Lowman: Army Civilians Must Modernize Alongside Soldiers

Lowman: Army Civilians Must Modernize Alongside Soldiers

Christopher Lowman, Senior Official Performing the Duties of the Under Secretary of the Army, delivers remarks
Photo by: Mike Morones for AUSA

As the Army continues to modernize, it’s more important than ever that the service’s civilian employees keep pace with the right skills to support a force capable of multidomain operations.

“If you're an Army civilian, what I'll tell you is readiness is not all about Army units that are trained, equipped and manned to fight battles,” said Christopher Lowman, senior official performing the duties of Army undersecretary. “Army readiness applies to you and I just as much, because you play a critical role in developing the Army and making sure that they'll be successful.”

Speaking Oct. 13 during a professional forum at the Association of the U.S. Army’s 2021 Annual Meeting and Exposition, Lowman said there are close to 300,000 Army civilians. He also emphasized that while hiring the right people is critical, retaining the best talent is key to a civilian corps that can move toward multidomain operations at the same pace as the Total Army.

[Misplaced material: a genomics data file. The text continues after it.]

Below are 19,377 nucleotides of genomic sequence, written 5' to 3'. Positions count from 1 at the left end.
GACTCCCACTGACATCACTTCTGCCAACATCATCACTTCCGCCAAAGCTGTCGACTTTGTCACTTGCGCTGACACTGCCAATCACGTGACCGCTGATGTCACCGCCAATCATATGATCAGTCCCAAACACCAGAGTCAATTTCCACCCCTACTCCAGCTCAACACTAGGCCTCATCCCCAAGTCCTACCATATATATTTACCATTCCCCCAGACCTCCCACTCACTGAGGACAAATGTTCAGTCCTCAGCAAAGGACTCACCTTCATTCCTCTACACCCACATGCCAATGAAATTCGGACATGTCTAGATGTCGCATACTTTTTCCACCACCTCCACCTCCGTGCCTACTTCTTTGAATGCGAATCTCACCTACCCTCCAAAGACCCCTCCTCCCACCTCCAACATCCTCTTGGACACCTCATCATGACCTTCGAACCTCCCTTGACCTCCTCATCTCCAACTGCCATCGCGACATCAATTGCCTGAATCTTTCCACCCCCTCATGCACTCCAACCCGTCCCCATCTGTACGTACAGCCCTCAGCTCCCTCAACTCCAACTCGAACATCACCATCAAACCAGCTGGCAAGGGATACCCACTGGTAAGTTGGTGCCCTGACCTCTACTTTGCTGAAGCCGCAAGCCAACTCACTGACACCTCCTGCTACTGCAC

The uniformed Army is “spending a whole lot of time thinking through what an MDO-capable Army needs to look like, how it needs to be equipped and how it needs to be trained,” Lowman said. “Guess what the civilian corps is going to need to be? Fast, lethal and mobile. We’re going to have to be able to respond with the skill sets that we own, that only the civilians can bring to the table to support the war fighter.” 

Nested in the Army People Strategy, a program aimed at transforming and modernizing the Army’s approach to talent management, is the new Civilian Implementation Plan, the first of its kind in the Army. It seeks to build a civilian corps that has the capacity to transform the workforce, modernize how civilians are hired, evolve programs for career advancement, and build “world class supervisors,” according to the plan.

In other words, the plan aims to sharpen the Army’s ability to place the right civilian in the right job to support the uniformed Army.

“We all know the soldiers do amazing things, but they can't do them alone. And they're not doing them alone,” said Mark Lewis, senior official performing the duties of the assistant secretary of the army for manpower and reserve affairs. “We must have talented and dedicated Army civilians to maximize the readiness capability, capacity and lethality of our Army.”

— Gina Cavallaro